Disturbing the Peace. A documentary about how former militants – Israeli and Palestinian – changed their minds, joined up with the enemy, and started to work for peace. It opens with personal stories of transformation. Confessions of wrongdoing. Stories of victimhood. The moment they decided to do something different than fight the other side. In form, it’s a mix of talking heads, reenactments, news reel footage, and live documenting protests and nonviolent demonstrations.
My favorite part was this really great scene between husband and wife. The wife holds a more angry and strident pro-Palestinian stance. She sees the nonviolent, loving approach as a surrender. There’s this awesome parental tension I’d never considered – how do they decide to expose their daughters to that greater world and their perspective, when to introduce them to certain ideas, etc.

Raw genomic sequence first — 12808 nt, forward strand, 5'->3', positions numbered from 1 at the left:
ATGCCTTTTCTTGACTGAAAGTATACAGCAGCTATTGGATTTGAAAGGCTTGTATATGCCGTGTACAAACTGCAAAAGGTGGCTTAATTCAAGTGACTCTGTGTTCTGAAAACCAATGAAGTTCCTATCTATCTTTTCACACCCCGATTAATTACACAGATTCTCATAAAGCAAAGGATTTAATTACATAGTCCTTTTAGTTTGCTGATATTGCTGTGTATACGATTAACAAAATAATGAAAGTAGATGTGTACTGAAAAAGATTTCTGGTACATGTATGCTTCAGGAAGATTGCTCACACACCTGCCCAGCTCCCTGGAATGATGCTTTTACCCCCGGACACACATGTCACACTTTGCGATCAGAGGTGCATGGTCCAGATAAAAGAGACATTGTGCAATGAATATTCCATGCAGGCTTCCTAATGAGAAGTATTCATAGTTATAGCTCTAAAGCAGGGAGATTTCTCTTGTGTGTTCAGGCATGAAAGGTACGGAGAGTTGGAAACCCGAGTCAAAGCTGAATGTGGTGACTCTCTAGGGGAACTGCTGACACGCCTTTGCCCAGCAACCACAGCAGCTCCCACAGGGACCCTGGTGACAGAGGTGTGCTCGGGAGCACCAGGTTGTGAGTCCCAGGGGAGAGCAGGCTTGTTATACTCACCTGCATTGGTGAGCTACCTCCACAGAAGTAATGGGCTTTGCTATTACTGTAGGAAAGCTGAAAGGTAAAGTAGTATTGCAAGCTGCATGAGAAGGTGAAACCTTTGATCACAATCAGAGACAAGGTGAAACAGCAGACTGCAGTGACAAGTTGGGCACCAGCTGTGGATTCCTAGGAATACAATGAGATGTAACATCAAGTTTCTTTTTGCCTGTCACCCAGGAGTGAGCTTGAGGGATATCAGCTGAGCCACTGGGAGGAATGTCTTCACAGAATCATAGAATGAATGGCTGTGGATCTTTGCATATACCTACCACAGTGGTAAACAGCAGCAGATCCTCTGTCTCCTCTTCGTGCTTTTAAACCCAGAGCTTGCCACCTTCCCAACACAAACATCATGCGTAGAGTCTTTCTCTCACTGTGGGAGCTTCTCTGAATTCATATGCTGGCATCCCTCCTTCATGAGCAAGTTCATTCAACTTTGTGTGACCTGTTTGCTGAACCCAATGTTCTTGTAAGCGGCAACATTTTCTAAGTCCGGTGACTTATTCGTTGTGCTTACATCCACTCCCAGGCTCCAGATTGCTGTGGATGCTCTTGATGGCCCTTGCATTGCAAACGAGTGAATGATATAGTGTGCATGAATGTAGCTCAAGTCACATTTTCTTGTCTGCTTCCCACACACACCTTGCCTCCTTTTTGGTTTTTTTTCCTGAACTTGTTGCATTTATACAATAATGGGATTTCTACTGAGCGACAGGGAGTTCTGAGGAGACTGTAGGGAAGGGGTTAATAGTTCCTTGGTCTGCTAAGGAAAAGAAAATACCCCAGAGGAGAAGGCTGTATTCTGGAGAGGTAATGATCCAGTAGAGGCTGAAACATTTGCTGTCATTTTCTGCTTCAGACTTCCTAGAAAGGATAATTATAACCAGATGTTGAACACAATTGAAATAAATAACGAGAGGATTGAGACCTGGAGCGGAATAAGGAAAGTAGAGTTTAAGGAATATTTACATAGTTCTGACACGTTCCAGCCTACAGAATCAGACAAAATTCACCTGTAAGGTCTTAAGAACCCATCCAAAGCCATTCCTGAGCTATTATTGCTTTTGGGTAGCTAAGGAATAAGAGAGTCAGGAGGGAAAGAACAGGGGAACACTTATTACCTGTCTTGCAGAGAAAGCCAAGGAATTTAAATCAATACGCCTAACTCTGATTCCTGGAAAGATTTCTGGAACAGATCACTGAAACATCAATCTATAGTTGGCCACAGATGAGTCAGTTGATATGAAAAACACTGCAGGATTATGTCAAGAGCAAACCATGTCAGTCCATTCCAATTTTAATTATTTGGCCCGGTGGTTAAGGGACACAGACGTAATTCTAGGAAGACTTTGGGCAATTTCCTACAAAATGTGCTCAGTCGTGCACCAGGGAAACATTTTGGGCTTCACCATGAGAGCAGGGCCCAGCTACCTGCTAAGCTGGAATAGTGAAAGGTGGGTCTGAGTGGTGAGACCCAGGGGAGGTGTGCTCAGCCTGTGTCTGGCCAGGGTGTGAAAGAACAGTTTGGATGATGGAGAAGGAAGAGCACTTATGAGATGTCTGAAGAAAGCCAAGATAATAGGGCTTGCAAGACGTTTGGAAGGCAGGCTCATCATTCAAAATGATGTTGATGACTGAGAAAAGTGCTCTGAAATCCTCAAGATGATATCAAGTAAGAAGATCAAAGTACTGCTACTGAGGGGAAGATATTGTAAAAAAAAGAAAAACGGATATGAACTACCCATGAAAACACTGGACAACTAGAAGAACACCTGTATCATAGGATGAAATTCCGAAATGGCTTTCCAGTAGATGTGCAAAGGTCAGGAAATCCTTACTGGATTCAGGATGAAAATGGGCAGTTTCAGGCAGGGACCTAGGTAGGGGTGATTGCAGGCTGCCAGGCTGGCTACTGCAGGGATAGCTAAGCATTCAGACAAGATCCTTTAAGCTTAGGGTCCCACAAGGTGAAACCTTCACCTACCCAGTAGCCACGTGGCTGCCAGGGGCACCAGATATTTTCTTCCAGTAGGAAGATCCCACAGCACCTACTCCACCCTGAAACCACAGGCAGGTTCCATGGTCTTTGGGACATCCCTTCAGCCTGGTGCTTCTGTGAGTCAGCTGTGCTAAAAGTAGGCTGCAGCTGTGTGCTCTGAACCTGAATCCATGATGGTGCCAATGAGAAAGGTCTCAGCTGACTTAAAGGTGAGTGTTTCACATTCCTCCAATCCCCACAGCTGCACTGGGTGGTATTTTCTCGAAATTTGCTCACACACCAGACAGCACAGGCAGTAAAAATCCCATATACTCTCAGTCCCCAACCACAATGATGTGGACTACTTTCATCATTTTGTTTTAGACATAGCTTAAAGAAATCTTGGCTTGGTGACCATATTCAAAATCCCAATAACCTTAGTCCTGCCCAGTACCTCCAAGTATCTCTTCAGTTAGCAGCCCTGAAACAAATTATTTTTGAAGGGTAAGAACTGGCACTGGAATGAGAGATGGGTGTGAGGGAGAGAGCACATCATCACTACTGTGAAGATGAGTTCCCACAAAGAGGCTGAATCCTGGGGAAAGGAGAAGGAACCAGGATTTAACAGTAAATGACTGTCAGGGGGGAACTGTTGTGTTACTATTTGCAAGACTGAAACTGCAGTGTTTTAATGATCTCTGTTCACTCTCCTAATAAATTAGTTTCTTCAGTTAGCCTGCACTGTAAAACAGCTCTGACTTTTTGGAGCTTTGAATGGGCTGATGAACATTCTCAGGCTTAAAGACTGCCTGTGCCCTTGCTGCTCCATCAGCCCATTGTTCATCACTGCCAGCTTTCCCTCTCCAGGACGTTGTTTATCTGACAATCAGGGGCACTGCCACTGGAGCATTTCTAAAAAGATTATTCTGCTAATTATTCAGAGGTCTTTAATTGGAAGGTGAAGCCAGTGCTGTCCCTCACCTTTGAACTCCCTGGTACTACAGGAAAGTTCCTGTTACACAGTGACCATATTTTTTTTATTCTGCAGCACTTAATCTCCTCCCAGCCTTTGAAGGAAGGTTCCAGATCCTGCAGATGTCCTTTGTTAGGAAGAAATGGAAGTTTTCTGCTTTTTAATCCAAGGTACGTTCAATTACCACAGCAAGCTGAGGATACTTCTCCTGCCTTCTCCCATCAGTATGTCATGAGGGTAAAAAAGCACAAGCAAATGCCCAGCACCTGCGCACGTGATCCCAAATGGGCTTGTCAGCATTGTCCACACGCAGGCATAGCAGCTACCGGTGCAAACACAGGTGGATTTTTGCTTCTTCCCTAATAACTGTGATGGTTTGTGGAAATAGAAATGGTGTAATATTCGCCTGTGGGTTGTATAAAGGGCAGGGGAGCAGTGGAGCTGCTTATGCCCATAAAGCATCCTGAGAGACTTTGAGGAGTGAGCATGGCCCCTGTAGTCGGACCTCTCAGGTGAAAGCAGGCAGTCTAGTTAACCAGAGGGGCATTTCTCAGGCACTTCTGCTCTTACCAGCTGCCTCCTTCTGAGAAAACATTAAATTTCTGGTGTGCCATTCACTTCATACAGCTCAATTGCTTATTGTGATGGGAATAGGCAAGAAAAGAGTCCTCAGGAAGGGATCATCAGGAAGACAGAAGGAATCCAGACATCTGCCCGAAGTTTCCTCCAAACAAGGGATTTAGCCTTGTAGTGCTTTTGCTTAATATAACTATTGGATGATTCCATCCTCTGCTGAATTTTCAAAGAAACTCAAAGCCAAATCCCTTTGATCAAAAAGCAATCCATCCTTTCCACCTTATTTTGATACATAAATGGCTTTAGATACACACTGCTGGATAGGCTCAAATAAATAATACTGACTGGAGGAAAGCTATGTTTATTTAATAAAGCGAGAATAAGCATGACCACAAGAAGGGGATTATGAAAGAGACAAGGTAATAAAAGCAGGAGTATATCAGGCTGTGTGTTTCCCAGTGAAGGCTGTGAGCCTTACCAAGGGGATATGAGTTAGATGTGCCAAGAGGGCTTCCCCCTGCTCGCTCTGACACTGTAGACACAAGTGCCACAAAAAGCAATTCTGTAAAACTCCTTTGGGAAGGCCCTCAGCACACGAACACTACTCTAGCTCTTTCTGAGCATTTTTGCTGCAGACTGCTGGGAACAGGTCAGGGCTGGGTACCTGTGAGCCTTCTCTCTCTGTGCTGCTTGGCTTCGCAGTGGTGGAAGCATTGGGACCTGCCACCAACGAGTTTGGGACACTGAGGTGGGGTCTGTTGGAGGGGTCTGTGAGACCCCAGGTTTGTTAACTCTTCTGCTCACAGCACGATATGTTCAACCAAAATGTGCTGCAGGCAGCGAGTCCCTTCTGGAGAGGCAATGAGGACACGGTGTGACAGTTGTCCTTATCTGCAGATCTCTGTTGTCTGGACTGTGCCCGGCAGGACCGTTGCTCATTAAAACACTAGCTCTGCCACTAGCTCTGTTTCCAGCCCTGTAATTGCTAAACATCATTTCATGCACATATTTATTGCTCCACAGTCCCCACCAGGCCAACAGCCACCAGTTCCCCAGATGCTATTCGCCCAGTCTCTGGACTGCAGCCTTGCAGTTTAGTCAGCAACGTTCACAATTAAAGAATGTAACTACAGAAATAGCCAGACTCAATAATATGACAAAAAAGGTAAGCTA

There’s also the fact that the rest of the populations (Israeli and Palestinian) sometimes aren’t just ambivalent but sometimes strongly anti-nonviolence, strongly against peaceful protest. Gave me a new appreciation, of how hard it is to do protest work when the rest of your community hates what you’re doing…
I forget whether this was in the movie or in the post-movie conversation, but I also like the idea that forgiveness is not altruistic. It’s one of the best things you can do for yourself.
Filed under: Ebertfest.